We don't need to forgive Vick
I could not disagree more with Jamie Foxx when it comes to the recently released dog killer Michael Vick. He said, “Mike probably just didn't read his handbook on what not to do as a black star.”
Vick didn't need to read any kind of handbook. What he should have known is that killing dogs is simply something you don't do as a human being. He chose to engage in murder and barbarism. Now, the word on the street is that enough time has past. We need to forgive him.
No, we don't need to forgive Michael Vick.
It's difficult to get over pure evil. And that's exactly what dog fighting is. I don't care what former NFL celebrity Deion Sanders says. According to Sanders, “What a dog means to Vick might be a lot more different than what he means to you.” With that twisted logic, there's no difference between a human who likes walking dogs and a human who likes to murder dogs via dog fighting.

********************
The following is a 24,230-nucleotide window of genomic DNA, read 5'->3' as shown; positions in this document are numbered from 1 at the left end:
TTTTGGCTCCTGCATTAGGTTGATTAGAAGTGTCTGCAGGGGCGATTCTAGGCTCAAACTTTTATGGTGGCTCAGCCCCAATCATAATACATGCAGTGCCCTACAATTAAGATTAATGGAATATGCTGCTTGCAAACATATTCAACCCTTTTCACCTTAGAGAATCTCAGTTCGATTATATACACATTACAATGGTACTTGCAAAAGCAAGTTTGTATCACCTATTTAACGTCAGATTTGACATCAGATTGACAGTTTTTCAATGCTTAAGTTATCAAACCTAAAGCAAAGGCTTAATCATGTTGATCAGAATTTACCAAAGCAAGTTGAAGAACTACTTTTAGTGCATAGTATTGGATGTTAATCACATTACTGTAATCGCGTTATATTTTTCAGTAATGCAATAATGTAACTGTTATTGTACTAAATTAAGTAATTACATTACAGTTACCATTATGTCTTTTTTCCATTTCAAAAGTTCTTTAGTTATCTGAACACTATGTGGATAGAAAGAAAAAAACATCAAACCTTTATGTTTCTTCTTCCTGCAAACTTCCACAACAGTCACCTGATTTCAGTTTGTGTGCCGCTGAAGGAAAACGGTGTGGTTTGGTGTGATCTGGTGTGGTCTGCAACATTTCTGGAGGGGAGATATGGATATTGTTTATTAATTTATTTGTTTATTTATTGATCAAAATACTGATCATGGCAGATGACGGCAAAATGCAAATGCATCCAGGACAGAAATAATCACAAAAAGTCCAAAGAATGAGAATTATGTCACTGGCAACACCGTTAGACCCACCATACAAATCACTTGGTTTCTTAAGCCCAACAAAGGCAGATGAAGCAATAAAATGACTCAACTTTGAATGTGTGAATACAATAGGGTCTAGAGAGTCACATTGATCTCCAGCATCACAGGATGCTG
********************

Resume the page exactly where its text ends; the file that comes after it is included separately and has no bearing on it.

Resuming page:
I had actually thought that Vick was going to restore his image by working construction at $10 an hour. Ease back into civil society. Instead, the Philadelphia Eagles decided to give their star quarterback Donovan McNabb another head case to deal with. It wasn't enough to burden McNabb for years with T.O. [Terrell Owens] whining about not getting the ball enough. Now, he has a dog killer on his hands. I wonder what this is going to do to team chemistry.
This is why I press stop on the forgiveness button when it comes to Vick. You know, if he did get that job in construction or anything else but a job right back in the NFL — the very place in the limelight where on the side he was murdering dogs — perhaps everyone could in time forgive him. What I find disgusting with a capital D is that now that he is back in the NFL, the media will be following his every move. Other players will be cast aside. All for what? He's just another man in a jersey.
Dog fighting is pure evil. Forgiving someone like Vick in no way motivates me. Forgiveness is for people who are worthy of it. To cheer on Michael Vick again knowing what he did is almost too insane to believe. Forgiving him is forgetting murder all in the name of a game called football. Have we no shame or moral compass?
I'm sorry, but there are some crimes that warrant no forgiveness.
Tony Zizza, 37076
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